Aengus had claimed to want to go onto the roof in search of cool air.

Aengus had claimed to want to go onto the roof in search of cool air, but Cat could not believe her furtive cousin had no other reason. Otherwise he would have invited Flann.

He wasted no time in revealing his other reason.

“Tell me about your elf.”

Cat would have liked nothing better than to talk about “her elf” – she had already exhausted her sister’s patience by describing every detail she could remember – but she mistrusted Aengus as she mistrusted all men at the moment.

“Does Egelric know you’re asking me about him?”


“I shan’t help you find him!”

Aengus laid his hand on her arm and leaned his head closer to hers.

“Cat.” Aengus laid his hand on her arm and leaned his head closer to hers. His face was in the shadow of the moon, but the candlelight behind the window revealed eyes that were very nearly like the gentle eyes he used to have before his ordeal. “I need your help. Will you trust me with your secrets if I trust you with mine?”

This was something else entirely. “Aye…”

“I shall tell you something I have only told Egelric, and you must tell no one else. Not your sister. Not even Maire.” He drew away suddenly. “Especially not Maire.”

“What is it?”

“I have an elf, too, Cat,” he murmured. “I wasn’t alone in that hole. There was an elf in there with me – a lady elf. A beautiful, beautiful, funny, sweet thing she was.”

'A beautiful, beautiful, funny, sweet thing she was.'

Cat gasped. She was not yet twenty, but she was old enough to recognize the beautiful, beautiful, funny sweetness of new love in a man’s voice. It was clear that Aengus would have liked nothing better than to talk about “his elf”.

“Her name is Lena. And the elves that found me took her away with them again. It’s but a servant she is, in their house or castle or cave, or what do I know? But I must see her again!”

He clutched at her sleeves to plead with her, and she was unnerved at the reminder of how Egelric had shaken her until her teeth chattered.

'But my elf was alone.'

“But my elf was alone,” she whimpered.

“But perhaps he knows her! Perhaps he knows how I can find her. Cat! Egelric’s friend Vash says that she is with child! My child! And what will become of her and him when he is born and they see he is a man’s son?”

Cat squirmed her sleeves out of the grasp of his hands, and then pushed him gently away by patting on his arm with her good hand. “I never did any such thing with the elf I met.”

'I never did any such thing with the elf I met.'

“I know, Cat! I’m not saying you did. But I did! And who can blame me? I thought I would die there!”

Now she could hear the horror in his voice as he recalled these two weeks of which he never spoke, and she did not think she could blame him, either.

“I don’t, Aengus.”

“I must find her. Perhaps your elf can help me. Even if only to tell me where they dwell.”

“But I can’t go to him,” Cat protested. “Egelric won’t let me out of the castle without him.”

“Will he let you out with me?”

'Will he let you out with me?'

Cat wanted nothing more than to see “her elf” again. She had spent the last four days plotting and scheming and utterly failing to find a means. Even when Egelric went out, Lili would not defy her lord.

And even if she had found an opportunity, Cat did not know whether she was brave enough to risk it. Egelric had apologized for hurting her, and the sight of her little bandaged hand with its splinted fingers made him look ill, but he was who he was. He had the devil’s own temper, as he said.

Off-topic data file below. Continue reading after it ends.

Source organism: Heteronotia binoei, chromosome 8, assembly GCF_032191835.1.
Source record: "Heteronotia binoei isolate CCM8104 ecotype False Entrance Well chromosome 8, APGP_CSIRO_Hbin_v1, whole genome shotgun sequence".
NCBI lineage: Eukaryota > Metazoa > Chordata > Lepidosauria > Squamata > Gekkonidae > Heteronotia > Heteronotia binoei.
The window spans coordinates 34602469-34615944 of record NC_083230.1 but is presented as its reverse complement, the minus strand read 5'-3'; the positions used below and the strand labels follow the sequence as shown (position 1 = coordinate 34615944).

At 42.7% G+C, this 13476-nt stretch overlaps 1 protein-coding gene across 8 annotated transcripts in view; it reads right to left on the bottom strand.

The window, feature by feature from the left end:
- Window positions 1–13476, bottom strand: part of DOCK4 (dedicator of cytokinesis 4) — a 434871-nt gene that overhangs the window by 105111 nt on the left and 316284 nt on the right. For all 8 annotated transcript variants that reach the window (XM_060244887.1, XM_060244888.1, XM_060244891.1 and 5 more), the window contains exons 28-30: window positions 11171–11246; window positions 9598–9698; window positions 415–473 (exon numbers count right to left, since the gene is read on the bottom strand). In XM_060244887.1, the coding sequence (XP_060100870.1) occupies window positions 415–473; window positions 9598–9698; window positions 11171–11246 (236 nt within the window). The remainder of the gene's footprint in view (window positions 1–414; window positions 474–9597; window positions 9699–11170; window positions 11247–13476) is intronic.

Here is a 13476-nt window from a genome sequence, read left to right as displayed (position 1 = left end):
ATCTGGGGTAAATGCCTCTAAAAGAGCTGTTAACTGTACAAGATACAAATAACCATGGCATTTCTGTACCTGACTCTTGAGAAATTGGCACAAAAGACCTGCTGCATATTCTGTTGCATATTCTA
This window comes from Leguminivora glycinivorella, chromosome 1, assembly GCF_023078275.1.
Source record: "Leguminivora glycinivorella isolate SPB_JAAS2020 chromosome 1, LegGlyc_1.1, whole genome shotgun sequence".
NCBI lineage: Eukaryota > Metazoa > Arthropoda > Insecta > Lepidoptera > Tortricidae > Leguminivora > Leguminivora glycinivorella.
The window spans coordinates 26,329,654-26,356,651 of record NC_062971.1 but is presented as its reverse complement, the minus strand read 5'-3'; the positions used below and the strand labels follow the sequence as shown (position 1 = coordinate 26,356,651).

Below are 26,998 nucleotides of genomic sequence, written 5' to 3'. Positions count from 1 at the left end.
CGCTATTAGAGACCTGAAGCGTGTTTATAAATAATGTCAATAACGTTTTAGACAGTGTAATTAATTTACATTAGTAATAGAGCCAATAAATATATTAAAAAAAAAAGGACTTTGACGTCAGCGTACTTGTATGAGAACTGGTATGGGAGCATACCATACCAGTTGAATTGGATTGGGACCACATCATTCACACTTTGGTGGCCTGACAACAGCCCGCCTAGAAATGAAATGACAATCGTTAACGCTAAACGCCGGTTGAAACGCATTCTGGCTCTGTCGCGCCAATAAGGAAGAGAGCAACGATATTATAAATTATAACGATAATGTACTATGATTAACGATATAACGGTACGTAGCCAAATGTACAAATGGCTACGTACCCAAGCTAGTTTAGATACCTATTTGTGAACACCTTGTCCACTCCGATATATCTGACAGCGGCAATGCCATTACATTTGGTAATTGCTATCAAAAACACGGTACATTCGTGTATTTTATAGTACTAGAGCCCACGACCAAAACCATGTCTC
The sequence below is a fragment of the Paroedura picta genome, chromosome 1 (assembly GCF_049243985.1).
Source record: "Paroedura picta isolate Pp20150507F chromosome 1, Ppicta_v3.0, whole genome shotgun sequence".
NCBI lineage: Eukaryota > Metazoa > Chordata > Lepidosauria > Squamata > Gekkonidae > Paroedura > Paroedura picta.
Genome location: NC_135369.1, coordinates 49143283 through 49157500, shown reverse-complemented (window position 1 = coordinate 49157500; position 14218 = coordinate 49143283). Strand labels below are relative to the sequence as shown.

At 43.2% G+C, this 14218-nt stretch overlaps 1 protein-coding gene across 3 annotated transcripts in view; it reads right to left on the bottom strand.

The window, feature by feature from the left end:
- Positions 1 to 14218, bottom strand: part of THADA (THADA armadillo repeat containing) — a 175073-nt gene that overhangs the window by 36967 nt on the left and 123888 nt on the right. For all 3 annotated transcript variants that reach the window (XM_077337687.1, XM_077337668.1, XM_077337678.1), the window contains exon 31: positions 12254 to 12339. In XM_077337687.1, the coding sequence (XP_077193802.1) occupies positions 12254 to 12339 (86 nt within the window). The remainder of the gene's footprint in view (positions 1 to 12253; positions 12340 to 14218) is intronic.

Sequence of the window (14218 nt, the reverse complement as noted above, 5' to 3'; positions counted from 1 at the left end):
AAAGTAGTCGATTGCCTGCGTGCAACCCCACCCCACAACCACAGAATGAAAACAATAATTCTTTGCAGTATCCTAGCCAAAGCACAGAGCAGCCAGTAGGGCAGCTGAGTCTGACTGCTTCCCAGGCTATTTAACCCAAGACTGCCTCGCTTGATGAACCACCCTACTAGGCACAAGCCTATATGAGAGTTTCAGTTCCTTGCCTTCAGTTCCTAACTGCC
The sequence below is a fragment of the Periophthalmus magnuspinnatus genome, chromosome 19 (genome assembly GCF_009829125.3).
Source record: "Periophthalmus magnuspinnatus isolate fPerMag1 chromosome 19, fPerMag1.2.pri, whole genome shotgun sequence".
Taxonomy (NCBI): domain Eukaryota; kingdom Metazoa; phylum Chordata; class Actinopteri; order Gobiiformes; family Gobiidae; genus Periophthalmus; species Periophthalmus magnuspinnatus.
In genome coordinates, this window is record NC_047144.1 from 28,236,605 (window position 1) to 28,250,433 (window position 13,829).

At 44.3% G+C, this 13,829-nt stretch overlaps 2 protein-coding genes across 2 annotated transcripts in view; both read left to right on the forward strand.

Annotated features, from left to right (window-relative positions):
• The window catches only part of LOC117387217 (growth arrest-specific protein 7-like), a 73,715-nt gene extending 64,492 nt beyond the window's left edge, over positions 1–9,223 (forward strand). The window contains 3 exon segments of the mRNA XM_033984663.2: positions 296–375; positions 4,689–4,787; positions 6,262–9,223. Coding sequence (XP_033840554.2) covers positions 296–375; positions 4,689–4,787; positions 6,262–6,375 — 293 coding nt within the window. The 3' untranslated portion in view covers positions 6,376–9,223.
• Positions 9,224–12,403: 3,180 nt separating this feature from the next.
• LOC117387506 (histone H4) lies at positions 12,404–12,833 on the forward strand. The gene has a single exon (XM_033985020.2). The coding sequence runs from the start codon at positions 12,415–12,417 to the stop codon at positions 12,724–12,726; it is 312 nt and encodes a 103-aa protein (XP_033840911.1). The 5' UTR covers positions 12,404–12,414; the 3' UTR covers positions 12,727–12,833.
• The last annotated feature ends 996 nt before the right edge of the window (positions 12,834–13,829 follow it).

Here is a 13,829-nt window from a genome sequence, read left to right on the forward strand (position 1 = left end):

“I don’t think he would, Aengus. If he knows about your elf – about Lena – ” She wanted to grant him and “his elf” the honor of speaking her name, for it still troubled her to think “her elf” had never told her his. “He might suspect us together.”

“What about Lili?”

“What do you mean?”

“Lili doesn’t know about Lena. What if Egelric went out, and you asked Lili whether you could go out with me? We might take your sister, too, if she knows about your elf. We needn’t tell her about Lena.”

'We needn't tell her about Lena.'

Aengus leaned eagerly towards her, and Cat found herself slowly bending towards him as well.

“I don’t know, Aengus…”

“You could ask him what’s wrong with Wyn, too. You could ask him whether there’s something more that needs to be done for him.”

“He said there is a rush of water to the head, and he could not treat that because it was not in his nature.”

'He said there is a rush of water to the head.'

Aengus had spoken lightly of Ethelwyn at first; to him it must only have been another argument to convince her to help him find Lena. But now he stood straighter and wrinkled his handsome nose. “What does that mean?”

“I don’t know. He said he could treat the rush of blood and the rush of heat, but not the rush of water.”

“Is he a fire elf like Iylaine?”

“I don’t know anything about that.” She realized she didn’t know anything about him at all. She could almost envy Aengus and his two weeks.

“Lena is a fire elf, too,” he smiled. “She can touch fire and not be burned.”

'She can touch fire and not be burned.'

“Ach, he can do that!” she grinned, thinking of how he had kicked the fire with his bare foot – all out of frustration with her!

“Her name means ‘fire-​​light’.”

“You speak her language?”

“A little. ‘Pashrí’ – ‘It is dark.’ ‘Púl dasó?’ – ‘What is that?’”

Cat snorted. “A very useful question when you’re trapped in the dark with a man!”

'A very useful question when you're trapped in the dark with a man!'

Aengus laughed, and she with him, but both of them laughed like creatures in pain. Pashrí, she thought, was a more sorrowful phrase than Aengus knew.

“Do you know how to say ‘always’?” she asked him.

“No. I wish I did. I wish I knew how to say ‘I love you’, too.”

“Perhaps I shall ask him.”

'Perhaps I shall ask him.'